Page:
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MOULTON, Ala. (WHNT) – There are new developments in the case of a confessed hitman.  Lawrence County Sheriff Gene Mitchell says Jose Martinez’ continued confessions have now cleared seventeen murder investigations across the country.

Martinez was in court Thursday morning for a hearing related to a motion asking the court to appoint new attorneys to defend his case. Martinez fired the first two court appointed attorneys claiming they were neglecting his case. Lawrence County Circuit Court Judge Mark Craig granted the motion, setting a trial date in June.

Meanwhile, Martinez has been linked to even more deaths. Last time WHNT News 19 spoke with investigators in Lawrence County about him, they had cleared 11 different homicide cases, primarily in Florida and California.

Jose Martinez (Photo: Lawrence County, AL Sheriff's Office)
Jose Martinez (Photo: Lawrence County, AL Sheriff’s Office)

Thursday, Sheriff Gene Mitchell says that number has risen to 17 different murders Martinez has admitted to, and investigators say they believe he’s responsible for at least that many more, as many as 34 deaths, maybe more.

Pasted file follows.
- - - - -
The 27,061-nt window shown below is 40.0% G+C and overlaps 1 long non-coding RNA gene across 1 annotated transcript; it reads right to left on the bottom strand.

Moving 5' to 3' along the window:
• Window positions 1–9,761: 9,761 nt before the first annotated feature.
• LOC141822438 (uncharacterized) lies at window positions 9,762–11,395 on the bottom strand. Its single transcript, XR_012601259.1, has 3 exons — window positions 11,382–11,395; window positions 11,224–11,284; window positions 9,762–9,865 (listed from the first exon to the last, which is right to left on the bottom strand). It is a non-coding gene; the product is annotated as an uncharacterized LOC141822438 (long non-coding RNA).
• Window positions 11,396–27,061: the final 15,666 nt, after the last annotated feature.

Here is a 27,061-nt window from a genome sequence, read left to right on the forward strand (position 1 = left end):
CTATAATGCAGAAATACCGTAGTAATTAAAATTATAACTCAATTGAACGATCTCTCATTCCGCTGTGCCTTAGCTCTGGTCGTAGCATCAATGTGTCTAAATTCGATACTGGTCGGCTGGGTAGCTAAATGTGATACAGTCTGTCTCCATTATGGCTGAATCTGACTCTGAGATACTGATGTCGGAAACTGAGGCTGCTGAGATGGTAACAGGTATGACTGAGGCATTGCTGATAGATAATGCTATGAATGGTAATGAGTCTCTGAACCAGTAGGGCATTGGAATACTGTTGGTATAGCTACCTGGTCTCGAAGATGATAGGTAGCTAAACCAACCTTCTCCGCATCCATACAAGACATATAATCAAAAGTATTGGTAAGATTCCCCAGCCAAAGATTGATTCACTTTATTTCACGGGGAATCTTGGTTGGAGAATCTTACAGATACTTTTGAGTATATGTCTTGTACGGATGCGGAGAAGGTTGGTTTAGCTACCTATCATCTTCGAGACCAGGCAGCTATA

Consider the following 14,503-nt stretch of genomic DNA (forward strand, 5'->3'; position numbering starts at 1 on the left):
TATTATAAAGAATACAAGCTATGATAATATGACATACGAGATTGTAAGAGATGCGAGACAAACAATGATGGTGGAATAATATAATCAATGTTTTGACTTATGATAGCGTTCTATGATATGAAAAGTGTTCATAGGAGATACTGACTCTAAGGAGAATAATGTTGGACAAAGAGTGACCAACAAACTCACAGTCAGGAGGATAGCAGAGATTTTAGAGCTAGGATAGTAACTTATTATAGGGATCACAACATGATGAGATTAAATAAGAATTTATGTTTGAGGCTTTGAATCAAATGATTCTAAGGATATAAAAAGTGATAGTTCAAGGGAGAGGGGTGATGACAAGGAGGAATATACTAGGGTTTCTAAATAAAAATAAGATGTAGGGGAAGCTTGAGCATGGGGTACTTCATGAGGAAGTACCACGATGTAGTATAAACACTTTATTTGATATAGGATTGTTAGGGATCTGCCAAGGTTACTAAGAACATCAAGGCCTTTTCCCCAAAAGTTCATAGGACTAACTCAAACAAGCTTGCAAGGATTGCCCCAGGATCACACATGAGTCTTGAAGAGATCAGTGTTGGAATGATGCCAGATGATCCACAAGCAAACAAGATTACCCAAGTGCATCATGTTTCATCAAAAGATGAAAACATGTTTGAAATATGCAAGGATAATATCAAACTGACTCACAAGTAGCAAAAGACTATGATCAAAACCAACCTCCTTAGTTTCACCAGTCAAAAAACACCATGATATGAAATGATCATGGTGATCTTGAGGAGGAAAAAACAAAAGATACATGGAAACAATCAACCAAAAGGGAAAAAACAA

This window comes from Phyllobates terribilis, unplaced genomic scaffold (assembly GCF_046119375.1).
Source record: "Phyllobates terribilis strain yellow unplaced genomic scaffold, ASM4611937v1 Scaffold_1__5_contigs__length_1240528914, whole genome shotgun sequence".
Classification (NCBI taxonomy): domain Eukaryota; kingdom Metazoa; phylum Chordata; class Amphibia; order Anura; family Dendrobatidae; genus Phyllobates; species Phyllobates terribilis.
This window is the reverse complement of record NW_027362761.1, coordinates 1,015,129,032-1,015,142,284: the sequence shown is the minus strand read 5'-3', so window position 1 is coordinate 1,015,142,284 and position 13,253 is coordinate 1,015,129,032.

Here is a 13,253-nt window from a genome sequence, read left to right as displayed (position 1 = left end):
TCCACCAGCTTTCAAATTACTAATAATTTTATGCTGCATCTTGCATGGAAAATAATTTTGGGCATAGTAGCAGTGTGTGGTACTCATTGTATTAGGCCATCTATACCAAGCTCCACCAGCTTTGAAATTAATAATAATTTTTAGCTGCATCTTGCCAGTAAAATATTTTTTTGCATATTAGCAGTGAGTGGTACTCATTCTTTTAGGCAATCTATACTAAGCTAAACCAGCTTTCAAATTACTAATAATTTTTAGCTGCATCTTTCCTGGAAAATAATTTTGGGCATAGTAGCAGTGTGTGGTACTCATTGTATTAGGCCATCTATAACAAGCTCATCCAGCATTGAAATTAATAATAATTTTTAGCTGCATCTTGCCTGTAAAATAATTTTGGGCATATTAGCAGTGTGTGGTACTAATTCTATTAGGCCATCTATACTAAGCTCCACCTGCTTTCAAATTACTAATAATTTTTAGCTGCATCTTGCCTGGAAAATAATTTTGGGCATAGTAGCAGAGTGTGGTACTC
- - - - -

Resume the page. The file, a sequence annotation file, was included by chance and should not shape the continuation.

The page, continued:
Martinez is still talking with investigators occasionally, and providing more and more details about other people he says he killed as a collection agent, or hitman, for a Mexican drug cartel. He’s currently jailed in Lawrence County, though, for the March 2013 shooting death of a Decatur man, Jose Ruiz.

Sheriff Mitchell says Martinez is responsible for many other crimes.

“We’ve confirmed, where we’ve got someone on the other end saying ‘yes, we had that murder and it was still unsolved,’ we’ve had 17 and he’s reported about 34,” Mitchell said.

Sheriff Mitchell says Martinez has provided details of the cases that only someone involved in the crimes would know.  But there are so many, some of the details are blurred, leaving investigators to literally canvass police agencies in various states to see if the information matches an unsolved killing in their area.

“We’re able to send it to everybody at one time and you update your information occasionally on it, remind them that we’re still looking, and every time we get something else you’re going to be sending that out to where everybody can see it,” said Mitchell.

Sheriff Mitchell is referring to using his department’s NCIC computer system.  Through the National Crime Information Center, various police and sheriff’s agencies can share information such as this.

Granting Martinez’ motion Thursday morning, Judge Craig announced the new attorneys would be named in the next few days. Although the trial in Lawrence County is scheduled for June, WHNT News 19 has learned it will probably be pushed back until August to give new attorneys time to prepare for trial.